The Lewis family continued on about 50 miles until they first ran into a man with kids who had run out of gas while out cougar hunting, and then they themselves got a flat tire. At this point, Lewis said she was able to get service on her cell phone:
“Up came Facebook with ‘my brother is missing on the Arizona strip.’”
Lewis reported the arrows found to 911 and then came upon a search and rescue unit. Lewis showed them the Facebook message and told them about the arrows.
Lewis’s brother, Gavin Heaton, who owns the Bar 10 Ranch, actually drew the exact location for the search party.
“The search and rescue team said they would never have gone out where the arrows were, that they had had airplanes and helicopters looking for him all day – and the day before.”
They followed those arrows continuing off the dirt road all the way to Telford, Lewis said.
Telford had hunkered down so when the Lewis family passed nearby on the road, he didn’t see them.
Telford’s night stranded
When Telford found himself stranded, he said he knew he was too far to head out on foot. He was unable to get phone service, even after finding a 20-foot-tall tractor, climbing up to the highest point attempting to get service. Add to that that his phone battery was draining: “I’ll say it was dying all day.”
“I spent the night out there. I had a lighter so I could’ve made a fire – I chose to stay in my car. I had an extra pair of pants, an extra sweater, I had two sleeping bags, and two dogs with me – so I made a little fort and huddled.”
Telford and his dogs, Koda, a pomeranian, and Buddy, a border collie – black lab mix, huddled and shared a packet of six crackers.
“I gave two crackers to each of my dogs, and I had two,” Telford said.
He had eaten two value menu sandwiches from McDonalds before heading out that day, and he had dog food and two pop-top cans of chunky soup that had been in his car through two summers. But his bigger concern was water. He had a gallon of water, a 32 oz. bottle of water and another container of water he brought for his dogs – but by morning the water had frozen.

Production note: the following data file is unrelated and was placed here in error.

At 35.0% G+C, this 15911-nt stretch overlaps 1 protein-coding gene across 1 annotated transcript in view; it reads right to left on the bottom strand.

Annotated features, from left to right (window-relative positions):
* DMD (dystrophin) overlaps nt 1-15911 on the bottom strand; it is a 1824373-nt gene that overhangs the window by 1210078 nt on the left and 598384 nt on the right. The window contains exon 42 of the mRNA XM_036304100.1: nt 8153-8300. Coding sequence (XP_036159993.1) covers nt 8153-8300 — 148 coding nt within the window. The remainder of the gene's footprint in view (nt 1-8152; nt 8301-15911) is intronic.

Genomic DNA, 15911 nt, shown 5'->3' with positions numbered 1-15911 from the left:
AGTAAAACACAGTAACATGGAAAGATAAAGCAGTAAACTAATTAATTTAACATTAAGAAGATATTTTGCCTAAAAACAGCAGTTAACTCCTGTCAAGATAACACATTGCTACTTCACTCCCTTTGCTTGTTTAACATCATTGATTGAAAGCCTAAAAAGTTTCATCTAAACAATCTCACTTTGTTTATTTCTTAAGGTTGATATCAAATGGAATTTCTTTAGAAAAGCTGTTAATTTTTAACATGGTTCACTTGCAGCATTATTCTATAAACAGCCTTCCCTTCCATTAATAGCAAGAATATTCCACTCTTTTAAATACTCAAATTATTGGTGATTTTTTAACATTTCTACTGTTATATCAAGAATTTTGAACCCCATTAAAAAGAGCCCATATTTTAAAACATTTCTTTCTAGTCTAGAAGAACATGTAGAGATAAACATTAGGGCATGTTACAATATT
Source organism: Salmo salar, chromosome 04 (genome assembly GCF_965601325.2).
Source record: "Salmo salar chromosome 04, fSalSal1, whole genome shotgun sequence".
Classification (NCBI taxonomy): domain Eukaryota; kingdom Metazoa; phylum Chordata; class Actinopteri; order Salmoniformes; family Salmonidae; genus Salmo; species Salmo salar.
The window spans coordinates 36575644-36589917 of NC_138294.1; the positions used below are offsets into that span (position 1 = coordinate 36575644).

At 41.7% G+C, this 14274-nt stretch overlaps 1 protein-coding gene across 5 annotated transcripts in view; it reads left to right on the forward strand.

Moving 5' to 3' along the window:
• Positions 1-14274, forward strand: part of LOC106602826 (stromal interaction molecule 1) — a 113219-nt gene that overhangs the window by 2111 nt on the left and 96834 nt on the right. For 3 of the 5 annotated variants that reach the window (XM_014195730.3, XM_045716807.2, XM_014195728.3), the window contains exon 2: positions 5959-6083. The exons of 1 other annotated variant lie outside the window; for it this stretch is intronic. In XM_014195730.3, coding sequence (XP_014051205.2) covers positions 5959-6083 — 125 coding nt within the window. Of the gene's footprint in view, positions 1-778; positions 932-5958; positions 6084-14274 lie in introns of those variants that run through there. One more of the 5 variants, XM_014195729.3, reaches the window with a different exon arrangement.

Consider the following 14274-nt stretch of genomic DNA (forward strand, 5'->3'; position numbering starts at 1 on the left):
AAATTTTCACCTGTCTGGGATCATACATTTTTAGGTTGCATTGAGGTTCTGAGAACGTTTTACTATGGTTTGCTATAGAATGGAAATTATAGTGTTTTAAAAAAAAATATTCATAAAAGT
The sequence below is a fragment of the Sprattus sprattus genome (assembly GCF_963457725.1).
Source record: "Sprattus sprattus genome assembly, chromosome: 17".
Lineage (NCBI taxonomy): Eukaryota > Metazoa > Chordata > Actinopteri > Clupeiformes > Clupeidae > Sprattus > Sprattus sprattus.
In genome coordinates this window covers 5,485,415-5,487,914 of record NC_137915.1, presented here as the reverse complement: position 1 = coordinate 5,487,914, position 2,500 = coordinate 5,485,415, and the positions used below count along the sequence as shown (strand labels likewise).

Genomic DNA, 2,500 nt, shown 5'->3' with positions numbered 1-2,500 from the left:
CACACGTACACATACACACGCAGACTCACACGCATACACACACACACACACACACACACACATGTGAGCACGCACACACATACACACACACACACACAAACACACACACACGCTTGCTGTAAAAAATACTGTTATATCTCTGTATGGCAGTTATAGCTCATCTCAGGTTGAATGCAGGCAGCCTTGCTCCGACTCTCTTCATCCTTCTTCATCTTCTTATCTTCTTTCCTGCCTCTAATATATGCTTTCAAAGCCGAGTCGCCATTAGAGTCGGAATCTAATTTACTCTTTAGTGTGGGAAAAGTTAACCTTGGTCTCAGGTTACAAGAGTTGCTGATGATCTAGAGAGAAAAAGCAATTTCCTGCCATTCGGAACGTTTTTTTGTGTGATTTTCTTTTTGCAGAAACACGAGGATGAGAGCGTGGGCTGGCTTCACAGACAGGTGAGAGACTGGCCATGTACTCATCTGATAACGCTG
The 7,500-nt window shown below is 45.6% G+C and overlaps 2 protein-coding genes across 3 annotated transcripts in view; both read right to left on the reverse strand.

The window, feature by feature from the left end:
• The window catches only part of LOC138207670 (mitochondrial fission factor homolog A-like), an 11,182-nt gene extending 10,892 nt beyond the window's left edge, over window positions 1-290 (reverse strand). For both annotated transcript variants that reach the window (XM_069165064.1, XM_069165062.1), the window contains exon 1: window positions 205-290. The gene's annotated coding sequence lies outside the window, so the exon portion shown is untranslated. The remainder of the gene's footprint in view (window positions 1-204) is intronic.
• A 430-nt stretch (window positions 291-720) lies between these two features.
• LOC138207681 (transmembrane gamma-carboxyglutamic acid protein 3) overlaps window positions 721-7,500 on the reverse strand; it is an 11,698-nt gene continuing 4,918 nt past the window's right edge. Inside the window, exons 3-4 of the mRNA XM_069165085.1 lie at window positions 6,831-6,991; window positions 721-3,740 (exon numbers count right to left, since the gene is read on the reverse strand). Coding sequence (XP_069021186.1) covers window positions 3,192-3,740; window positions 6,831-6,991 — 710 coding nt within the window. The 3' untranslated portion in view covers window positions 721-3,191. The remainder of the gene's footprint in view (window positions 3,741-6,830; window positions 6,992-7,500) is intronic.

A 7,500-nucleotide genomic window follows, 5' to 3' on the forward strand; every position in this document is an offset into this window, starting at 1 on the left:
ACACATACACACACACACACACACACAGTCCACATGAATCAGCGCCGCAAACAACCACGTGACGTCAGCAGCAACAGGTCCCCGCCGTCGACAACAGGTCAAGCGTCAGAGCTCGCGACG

“I didn’t eat any of the soup,” Telford said, “I chose not to eat that day, I did have guns with me at the time and there were a lot of birds and rabbits,” considering what he would have done had he not been found.
“I figured I’d get found – there was a lot of snow – figured I could hack snow into the containers.”
Mohave County Search and Rescue find him
At about 1 p.m. that Sunday SAR units responded to an area known as Wolf Hole Valley and Seegmiller Mountain where deputies had learned Telford had been, Mohave County Sheriff’s information officer, Trish Carter said. In fact, he was a long way from the area and the deputies were redirected when they encountered the Lewis family, learning of the arrows on the road.
After driving approximately 60 miles of dirt road from Interstate 15 (or 82 by rancher Lewis’s account) to reach the area, SAR members located Telford in good health in the area of Whitmore Canyon, which is near the Bar 10 Ranch on the Arizona Strip in the general area located near Kinney Point.